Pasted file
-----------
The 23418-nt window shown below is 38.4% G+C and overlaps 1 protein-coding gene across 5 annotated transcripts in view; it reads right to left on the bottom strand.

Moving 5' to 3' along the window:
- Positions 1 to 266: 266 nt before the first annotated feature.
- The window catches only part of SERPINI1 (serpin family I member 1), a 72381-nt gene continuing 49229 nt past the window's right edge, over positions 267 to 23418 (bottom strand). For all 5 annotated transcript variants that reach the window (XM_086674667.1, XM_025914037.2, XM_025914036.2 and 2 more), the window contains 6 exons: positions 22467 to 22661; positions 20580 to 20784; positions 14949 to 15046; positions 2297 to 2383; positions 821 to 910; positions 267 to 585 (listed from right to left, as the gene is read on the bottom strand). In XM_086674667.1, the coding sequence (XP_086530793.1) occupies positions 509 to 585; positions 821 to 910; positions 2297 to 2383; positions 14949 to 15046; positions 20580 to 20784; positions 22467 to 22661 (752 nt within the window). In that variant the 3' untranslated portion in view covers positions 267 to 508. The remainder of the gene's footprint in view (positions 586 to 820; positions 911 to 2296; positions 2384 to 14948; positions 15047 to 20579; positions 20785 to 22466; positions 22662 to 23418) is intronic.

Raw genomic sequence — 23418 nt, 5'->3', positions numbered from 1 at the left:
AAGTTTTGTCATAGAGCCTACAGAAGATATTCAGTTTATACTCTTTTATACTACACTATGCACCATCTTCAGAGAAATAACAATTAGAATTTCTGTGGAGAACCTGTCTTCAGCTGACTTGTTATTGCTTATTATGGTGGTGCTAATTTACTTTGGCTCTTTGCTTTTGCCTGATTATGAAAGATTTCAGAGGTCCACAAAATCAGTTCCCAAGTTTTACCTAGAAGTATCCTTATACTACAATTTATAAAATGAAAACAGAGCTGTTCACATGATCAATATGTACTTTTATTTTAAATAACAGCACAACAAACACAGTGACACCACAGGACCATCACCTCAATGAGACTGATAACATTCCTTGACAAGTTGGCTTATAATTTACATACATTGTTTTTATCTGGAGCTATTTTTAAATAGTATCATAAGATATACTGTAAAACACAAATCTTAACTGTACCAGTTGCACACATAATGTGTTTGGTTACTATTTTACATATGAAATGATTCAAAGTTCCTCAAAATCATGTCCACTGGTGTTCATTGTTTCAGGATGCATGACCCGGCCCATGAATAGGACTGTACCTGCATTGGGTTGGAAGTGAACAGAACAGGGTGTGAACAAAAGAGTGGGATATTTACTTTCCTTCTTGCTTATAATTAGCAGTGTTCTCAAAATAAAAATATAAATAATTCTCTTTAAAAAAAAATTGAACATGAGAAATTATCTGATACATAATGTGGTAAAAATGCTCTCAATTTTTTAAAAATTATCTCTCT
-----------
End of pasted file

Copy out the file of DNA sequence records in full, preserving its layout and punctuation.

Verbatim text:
The 23418-nt window shown below is 38.4% G+C and overlaps 1 protein-coding gene across 5 annotated transcripts in view; it reads right to left on the bottom strand.

Moving 5' to 3' along the window:
- Positions 1 to 266: 266 nt before the first annotated feature.
- The window catches only part of SERPINI1 (serpin family I member 1), a 72381-nt gene continuing 49229 nt past the window's right edge, over positions 267 to 23418 (bottom strand). For all 5 annotated transcript variants that reach the window (XM_086674667.1, XM_025914037.2, XM_025914036.2 and 2 more), the window contains 6 exons: positions 22467 to 22661; positions 20580 to 20784; positions 14949 to 15046; positions 2297 to 2383; positions 821 to 910; positions 267 to 585 (listed from right to left, as the gene is read on the bottom strand). In XM_086674667.1, the coding sequence (XP_086530793.1) occupies positions 509 to 585; positions 821 to 910; positions 2297 to 2383; positions 14949 to 15046; positions 20580 to 20784; positions 22467 to 22661 (752 nt within the window). In that variant the 3' untranslated portion in view covers positions 267 to 508. The remainder of the gene's footprint in view (positions 586 to 820; positions 911 to 2296; positions 2384 to 14948; positions 15047 to 20579; positions 20785 to 22466; positions 22662 to 23418) is intronic.

Raw genomic sequence — 23418 nt, 5'->3', positions numbered from 1 at the left:
AAGTTTTGTCATAGAGCCTACAGAAGATATTCAGTTTATACTCTTTTATACTACACTATGCACCATCTTCAGAGAAATAACAATTAGAATTTCTGTGGAGAACCTGTCTTCAGCTGACTTGTTATTGCTTATTATGGTGGTGCTAATTTACTTTGGCTCTTTGCTTTTGCCTGATTATGAAAGATTTCAGAGGTCCACAAAATCAGTTCCCAAGTTTTACCTAGAAGTATCCTTATACTACAATTTATAAAATGAAAACAGAGCTGTTCACATGATCAATATGTACTTTTATTTTAAATAACAGCACAACAAACACAGTGACACCACAGGACCATCACCTCAATGAGACTGATAACATTCCTTGACAAGTTGGCTTATAATTTACATACATTGTTTTTATCTGGAGCTATTTTTAAATAGTATCATAAGATATACTGTAAAACACAAATCTTAACTGTACCAGTTGCACACATAATGTGTTTGGTTACTATTTTACATATGAAATGATTCAAAGTTCCTCAAAATCATGTCCACTGGTGTTCATTGTTTCAGGATGCATGACCCGGCCCATGAATAGGACTGTACCTGCATTGGGTTGGAAGTGAACAGAACAGGGTGTGAACAAAAGAGTGGGATATTTACTTTCCTTCTTGCTTATAATTAGCAGTGTTCTCAAAATAAAAATATAAATAATTCTCTTTAAAAAAAAATTGAACATGAGAAATTATCTGATACATAATGTGGTAAAAATGCTCTCAATTTTTTAAAAATTATCTCTCT